|Financing of Organised Crime
The financing of organised crime is a horizontal issue for all criminal markets, although it rarely falls in the focus of law enforcement agencies. Accessing capital is an important constraint for criminals when they seek to become big players in illicit markets for goods and services. Enhancing the knowledge of the financing of organised crime is an indispensable component of more effective and smarter approaches to prevention and investigation. |
The law enforcement institutions have traditionally been focused on predicate crimes with the aim to imprison the perpetrators and seize the illicit goods. A more recent focus of their efforts in the last 20–30 years is money laundering with the aim to confiscate assets obtained through criminal activity. However, many other key aspects of criminal activities – such as the sources and mechanisms for financing organised crime, settlement of payments, access to financing in critical moments, costs of business and the management of profits – remain outside the scope of the law enforcement authorities.
The analysis of the criminal financing reveals several common patterns across the different organised crime activities:
- Criminal enterprises, regardless of whether they operate in an entirely illegal market (drugs) or compete in a market with numerous legal players (cigarettes), at some point of their life cycle face many of the same dilemmas and financial limitations that are typical for legal businesses.
- The social capital of criminal entrepreneurs (i.e. their trusted connections and reputation) is more important than the financial capital for entering, operating and succeeding in a given criminal market.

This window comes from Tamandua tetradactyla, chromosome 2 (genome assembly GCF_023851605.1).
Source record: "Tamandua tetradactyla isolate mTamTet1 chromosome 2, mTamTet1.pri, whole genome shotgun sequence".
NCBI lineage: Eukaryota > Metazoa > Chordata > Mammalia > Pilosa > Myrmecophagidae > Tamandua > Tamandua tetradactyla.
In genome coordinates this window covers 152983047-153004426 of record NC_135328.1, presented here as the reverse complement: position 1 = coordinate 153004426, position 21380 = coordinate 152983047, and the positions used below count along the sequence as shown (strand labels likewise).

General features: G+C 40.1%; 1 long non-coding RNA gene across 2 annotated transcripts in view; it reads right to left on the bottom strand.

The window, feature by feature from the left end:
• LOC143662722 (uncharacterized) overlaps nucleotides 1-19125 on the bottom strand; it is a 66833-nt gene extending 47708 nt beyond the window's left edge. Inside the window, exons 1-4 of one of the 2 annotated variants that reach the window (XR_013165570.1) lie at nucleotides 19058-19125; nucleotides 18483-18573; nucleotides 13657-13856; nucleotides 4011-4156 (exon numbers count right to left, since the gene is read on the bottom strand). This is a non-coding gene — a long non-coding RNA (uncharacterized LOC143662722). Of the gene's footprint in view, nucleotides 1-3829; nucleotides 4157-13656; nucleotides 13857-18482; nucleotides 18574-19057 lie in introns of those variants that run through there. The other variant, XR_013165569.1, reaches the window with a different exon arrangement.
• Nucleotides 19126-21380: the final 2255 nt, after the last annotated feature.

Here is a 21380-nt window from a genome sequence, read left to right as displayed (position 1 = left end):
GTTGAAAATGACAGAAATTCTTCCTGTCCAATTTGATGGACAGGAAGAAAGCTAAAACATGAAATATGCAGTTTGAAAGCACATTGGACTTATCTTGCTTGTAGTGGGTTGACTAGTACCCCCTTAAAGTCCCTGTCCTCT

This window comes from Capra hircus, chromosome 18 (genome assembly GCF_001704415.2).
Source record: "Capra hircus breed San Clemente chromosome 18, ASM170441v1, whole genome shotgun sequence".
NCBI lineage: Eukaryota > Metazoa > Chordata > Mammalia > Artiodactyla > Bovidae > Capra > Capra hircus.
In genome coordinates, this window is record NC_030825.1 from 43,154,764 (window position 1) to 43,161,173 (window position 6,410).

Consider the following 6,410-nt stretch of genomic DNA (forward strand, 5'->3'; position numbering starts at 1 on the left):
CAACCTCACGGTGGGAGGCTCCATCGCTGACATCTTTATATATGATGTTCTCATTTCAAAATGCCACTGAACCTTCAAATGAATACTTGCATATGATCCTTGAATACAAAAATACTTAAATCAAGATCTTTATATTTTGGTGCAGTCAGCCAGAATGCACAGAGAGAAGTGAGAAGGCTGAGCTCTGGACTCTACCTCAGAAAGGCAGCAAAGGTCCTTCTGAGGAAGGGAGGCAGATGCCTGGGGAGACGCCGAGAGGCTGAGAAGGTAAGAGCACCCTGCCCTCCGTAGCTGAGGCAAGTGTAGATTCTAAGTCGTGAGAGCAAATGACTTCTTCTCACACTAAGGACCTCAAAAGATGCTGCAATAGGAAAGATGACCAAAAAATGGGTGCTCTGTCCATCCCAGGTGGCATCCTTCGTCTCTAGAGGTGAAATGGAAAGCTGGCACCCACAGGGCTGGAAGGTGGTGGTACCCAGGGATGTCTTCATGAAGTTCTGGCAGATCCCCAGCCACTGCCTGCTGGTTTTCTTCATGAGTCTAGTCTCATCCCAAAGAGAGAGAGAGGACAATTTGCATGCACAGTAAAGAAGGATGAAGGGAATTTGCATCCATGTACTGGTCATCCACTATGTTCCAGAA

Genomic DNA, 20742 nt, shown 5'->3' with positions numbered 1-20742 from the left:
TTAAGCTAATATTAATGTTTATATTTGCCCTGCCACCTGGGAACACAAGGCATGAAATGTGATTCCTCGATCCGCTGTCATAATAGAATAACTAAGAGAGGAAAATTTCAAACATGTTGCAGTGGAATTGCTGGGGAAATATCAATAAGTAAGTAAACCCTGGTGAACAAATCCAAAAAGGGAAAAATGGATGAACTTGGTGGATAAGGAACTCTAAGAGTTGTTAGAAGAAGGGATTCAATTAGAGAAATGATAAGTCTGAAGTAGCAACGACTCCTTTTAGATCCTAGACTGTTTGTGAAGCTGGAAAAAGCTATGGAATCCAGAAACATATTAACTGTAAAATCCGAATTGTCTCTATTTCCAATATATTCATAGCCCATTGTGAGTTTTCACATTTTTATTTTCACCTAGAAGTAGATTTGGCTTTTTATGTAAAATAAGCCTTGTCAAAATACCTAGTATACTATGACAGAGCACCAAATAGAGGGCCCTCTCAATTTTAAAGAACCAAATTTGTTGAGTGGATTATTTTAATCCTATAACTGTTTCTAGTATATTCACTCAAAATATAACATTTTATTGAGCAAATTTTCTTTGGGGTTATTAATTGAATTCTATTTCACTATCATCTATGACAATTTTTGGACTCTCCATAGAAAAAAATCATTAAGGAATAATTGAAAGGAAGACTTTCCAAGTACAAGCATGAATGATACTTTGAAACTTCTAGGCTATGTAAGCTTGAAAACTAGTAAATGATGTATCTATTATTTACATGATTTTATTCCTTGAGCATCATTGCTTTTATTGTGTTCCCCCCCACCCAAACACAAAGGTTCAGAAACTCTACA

- Along with the criminal proceeds, legitimate sources also play an important role in the financing of criminal undertakings.
- Although criminal economy is known as cash-driven, a great deal of the payment is carried out through the legitimate financial system.
The criminal justice institutions of Member States could increase their operational effectiveness against organised crime by making organised crime finances of equal policy importance as predicate crimes and substantially increasing the number of financial investigations.
The report Financing of Organised Crime
CSD Policy Brief No 50: Overcomming institutional gaps to tackle illicit financing
Model Approach for Investigating the Financing of Organised Crime
Round Table: Overcoming Institutional Gaps to Tackle Illicit Financing
Presentation of Mr. Shir Shah Nabi on 13.03.2015 in The Hague The Facilitating Role of Underground (hawala) Bankers in Organised Crime (Adobe PDF, 277 KB)
Presentation of Mr. Atanas Rusev on 13.03.2015 in The Hague Organised VAT fraud in the EU: mixing
the money flows (Adobe PDF, 223 KB)
Presentation of Mr. Georgios A. Antonopoulos and Ms. Alexandra Hall on 13.03.2015 in The Hague The Illegal Tobacco Trade in the EU: Financial Aspects of a Fragmented Business (Adobe PDF, 218 KB)
Presentation of Ms. Fiamma Terenghi on 13.03.2015 in The Hague Cocaine Trafficking in the EU: Commonalities in financing (Adobe PDF, 224 KB)
Other publications on organised crime